At the meeting of the Board of Directors in May 1948, Mr. McConnell suggested that some inquiries be initiated with reference to the desirability of a new yearbook on general education. Such inquiries were made and the results discussed at different meetings during the next two years. In May 1950, the Board approved the general form of a plan for the yearbook and requested Mr. McConnell to serve as the chairman of the committee which was then appointed.
Two earlier yearbooks of this Society have taken cognizance of the deepening concern of higher institutions over the uncertainties of the aims and the outcomes of experiments in nonspecialized programs of instruction. Part II of the Thirty-first Yearbook was the result of a study made by a committee of the American Association of University Women with the view of determining the significance of different types of reorganization of the curriculum in liberal-arts colleges. Chapter iii of this report provides a somewhat detailed summary of one hundred twenty-eight "outstanding changes and experiments" in operation at that time. The Thirty-eighth Yearbook, Part II, General Education in the American College, describes representative programs, the selection being made so as to afford illustrations of the different approaches to the problems of content and method in general education at the end of the 1930's, and the relation of these programs to professional education.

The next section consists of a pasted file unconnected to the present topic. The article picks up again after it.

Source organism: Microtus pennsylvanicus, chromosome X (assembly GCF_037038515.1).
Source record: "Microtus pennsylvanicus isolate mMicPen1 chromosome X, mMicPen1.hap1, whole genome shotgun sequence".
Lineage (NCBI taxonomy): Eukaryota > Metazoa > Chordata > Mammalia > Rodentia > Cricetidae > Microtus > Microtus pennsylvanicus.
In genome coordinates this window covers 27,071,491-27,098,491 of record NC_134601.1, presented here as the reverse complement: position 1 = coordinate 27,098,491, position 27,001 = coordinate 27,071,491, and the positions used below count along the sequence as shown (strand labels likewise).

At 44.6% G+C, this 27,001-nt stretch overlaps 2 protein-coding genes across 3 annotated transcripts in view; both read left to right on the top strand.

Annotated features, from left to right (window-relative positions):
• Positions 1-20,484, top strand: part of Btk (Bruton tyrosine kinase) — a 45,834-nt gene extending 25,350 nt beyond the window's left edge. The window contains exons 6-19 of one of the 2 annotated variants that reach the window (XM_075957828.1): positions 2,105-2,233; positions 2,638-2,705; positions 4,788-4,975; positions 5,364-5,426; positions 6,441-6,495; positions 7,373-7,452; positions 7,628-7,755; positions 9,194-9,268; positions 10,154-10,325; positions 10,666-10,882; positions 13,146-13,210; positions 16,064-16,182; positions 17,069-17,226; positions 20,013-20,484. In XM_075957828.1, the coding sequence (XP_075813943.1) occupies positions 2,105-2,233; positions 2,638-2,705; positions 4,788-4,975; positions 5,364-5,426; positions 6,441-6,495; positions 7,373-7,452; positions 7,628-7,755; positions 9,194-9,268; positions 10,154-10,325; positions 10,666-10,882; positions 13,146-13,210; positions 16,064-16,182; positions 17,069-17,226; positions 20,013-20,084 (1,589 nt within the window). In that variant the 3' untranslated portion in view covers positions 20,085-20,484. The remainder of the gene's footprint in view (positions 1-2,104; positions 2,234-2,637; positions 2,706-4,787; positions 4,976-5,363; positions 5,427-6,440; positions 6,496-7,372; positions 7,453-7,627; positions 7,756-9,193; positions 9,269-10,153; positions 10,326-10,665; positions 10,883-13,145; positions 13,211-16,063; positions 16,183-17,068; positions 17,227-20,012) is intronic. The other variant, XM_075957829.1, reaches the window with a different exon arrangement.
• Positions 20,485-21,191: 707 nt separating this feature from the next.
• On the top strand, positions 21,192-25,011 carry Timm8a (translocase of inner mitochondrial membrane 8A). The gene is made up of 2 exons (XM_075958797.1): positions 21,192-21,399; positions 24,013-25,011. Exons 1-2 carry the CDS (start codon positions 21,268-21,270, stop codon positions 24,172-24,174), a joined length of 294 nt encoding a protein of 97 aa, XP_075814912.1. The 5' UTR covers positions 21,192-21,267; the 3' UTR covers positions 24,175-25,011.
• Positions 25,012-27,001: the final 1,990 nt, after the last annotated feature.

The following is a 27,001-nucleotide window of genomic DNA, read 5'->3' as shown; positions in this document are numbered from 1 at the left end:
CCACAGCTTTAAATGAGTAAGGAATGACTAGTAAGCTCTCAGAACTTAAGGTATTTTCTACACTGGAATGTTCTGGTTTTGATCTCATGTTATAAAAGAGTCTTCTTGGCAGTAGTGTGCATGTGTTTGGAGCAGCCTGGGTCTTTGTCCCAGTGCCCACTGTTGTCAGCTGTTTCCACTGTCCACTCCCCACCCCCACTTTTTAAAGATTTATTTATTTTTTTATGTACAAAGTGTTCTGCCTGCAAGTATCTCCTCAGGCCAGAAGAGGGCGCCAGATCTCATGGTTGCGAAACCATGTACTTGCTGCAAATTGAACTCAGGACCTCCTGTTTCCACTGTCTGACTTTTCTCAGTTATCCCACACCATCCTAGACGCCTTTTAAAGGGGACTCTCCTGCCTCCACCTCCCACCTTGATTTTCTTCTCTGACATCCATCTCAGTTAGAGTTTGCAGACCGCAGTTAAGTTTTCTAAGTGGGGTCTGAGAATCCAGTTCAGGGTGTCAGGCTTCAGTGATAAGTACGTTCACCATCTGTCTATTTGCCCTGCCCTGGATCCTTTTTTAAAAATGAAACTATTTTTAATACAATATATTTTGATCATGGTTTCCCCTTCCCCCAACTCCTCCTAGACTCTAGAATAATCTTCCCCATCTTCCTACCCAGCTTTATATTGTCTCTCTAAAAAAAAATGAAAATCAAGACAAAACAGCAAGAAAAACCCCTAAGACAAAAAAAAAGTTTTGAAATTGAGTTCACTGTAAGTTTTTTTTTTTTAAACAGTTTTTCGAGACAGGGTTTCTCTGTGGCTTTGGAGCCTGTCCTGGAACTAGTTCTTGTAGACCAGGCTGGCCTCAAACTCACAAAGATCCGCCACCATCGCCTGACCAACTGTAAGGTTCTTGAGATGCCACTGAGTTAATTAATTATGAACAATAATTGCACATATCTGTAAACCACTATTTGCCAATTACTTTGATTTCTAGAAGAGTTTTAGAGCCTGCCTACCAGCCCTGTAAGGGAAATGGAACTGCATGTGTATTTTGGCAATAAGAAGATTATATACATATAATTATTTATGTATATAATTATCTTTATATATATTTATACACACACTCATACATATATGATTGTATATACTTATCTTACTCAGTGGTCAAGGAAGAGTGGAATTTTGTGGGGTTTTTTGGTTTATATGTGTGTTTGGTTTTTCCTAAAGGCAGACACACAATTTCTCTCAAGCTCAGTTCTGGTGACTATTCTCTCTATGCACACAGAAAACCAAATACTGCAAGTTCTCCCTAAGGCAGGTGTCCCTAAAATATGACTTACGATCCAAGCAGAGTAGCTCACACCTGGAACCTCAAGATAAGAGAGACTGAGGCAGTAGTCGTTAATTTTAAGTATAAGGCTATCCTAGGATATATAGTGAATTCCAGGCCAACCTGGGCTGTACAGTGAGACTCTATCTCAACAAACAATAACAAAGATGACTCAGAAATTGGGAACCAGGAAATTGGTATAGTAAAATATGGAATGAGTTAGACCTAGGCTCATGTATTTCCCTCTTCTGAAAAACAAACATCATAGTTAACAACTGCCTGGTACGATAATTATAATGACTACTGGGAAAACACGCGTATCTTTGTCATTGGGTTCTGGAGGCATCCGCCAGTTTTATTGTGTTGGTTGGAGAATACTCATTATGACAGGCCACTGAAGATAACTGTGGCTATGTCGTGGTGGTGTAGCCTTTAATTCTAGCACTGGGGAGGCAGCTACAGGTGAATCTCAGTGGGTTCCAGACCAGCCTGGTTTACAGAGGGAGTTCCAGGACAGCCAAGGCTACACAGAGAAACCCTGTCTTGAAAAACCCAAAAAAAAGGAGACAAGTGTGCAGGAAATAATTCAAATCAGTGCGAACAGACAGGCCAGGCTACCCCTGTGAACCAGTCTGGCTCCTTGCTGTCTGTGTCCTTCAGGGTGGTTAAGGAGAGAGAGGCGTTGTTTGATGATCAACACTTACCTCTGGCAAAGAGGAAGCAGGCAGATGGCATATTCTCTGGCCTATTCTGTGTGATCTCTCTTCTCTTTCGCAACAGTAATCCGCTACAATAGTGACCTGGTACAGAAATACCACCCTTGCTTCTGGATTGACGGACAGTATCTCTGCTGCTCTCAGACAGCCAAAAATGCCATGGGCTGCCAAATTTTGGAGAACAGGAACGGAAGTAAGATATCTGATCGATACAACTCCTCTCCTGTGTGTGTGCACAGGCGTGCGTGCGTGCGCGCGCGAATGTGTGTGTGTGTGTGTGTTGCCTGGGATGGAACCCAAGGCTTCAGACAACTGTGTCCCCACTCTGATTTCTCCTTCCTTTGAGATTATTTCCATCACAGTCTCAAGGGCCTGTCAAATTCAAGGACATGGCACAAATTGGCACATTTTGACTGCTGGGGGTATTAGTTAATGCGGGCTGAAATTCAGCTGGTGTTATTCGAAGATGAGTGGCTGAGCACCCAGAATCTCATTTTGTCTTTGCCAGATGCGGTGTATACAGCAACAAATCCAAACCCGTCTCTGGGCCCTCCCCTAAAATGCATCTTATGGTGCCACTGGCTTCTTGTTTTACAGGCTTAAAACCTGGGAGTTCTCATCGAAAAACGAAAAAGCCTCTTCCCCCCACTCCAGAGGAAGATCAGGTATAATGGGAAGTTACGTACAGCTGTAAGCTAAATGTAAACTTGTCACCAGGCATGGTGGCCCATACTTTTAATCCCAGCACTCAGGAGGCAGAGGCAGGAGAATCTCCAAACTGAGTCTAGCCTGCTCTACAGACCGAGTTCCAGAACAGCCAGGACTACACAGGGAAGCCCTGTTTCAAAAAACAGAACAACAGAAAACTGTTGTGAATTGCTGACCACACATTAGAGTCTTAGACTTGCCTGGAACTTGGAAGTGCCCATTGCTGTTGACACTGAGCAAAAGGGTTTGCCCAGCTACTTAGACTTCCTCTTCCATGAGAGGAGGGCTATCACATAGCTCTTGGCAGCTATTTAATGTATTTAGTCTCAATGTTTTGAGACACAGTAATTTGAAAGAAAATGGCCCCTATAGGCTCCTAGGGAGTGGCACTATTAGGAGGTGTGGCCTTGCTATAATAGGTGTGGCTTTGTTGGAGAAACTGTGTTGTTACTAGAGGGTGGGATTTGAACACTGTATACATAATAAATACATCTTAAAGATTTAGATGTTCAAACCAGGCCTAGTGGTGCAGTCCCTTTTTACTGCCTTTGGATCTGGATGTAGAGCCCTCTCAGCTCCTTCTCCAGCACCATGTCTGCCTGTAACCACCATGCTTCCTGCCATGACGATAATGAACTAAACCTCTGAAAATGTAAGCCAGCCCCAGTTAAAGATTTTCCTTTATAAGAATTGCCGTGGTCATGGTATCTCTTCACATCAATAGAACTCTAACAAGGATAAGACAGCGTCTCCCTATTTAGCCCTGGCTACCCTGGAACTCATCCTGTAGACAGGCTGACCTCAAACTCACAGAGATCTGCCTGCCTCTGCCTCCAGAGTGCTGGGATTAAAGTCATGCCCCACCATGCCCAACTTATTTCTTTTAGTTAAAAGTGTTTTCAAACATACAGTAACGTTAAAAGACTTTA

The present volume is a timely addition to the Society's services in relation to developmental procedures in the improvement of theory and practice in American education. The discussion is centered upon fundamental aspects of the social and intellectual needs, the interests and responsibilities of youth and the objectives and procedures of the educational programs which the higher institutions are continuously endeavoring to adapt to the requirements these youth must meet for the achievement of their goals. The yearbook is presented with confidence that the faculties of institutions which are particularly concerned with the problems here considered will find suggestions and guidance which will prove useful in the evaluation of their present programs and in the consideration of possible steps toward the attainment of new objectives.
NELSON B. HENRY